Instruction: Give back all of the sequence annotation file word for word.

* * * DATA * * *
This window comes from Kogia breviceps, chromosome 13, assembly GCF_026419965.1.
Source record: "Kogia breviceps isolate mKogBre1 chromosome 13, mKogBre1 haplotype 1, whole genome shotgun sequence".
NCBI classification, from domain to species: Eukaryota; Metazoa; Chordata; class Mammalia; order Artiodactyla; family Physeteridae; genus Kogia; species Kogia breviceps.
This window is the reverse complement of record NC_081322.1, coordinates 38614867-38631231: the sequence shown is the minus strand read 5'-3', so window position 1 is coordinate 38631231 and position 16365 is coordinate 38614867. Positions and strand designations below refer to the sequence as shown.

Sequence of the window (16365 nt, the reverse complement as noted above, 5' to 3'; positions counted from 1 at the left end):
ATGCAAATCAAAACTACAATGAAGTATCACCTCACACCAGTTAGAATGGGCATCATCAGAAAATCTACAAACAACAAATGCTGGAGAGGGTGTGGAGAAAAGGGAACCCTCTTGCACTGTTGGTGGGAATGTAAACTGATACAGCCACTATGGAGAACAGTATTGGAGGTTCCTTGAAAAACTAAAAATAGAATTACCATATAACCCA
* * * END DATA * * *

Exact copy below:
This window comes from Kogia breviceps, chromosome 13, assembly GCF_026419965.1.
Source record: "Kogia breviceps isolate mKogBre1 chromosome 13, mKogBre1 haplotype 1, whole genome shotgun sequence".
NCBI classification, from domain to species: Eukaryota; Metazoa; Chordata; class Mammalia; order Artiodactyla; family Physeteridae; genus Kogia; species Kogia breviceps.
This window is the reverse complement of record NC_081322.1, coordinates 38614867-38631231: the sequence shown is the minus strand read 5'-3', so window position 1 is coordinate 38631231 and position 16365 is coordinate 38614867. Positions and strand designations below refer to the sequence as shown.

Sequence of the window (16365 nt, the reverse complement as noted above, 5' to 3'; positions counted from 1 at the left end):
ATGCAAATCAAAACTACAATGAAGTATCACCTCACACCAGTTAGAATGGGCATCATCAGAAAATCTACAAACAACAAATGCTGGAGAGGGTGTGGAGAAAAGGGAACCCTCTTGCACTGTTGGTGGGAATGTAAACTGATACAGCCACTATGGAGAACAGTATTGGAGGTTCCTTGAAAAACTAAAAATAGAATTACCATATAACCCA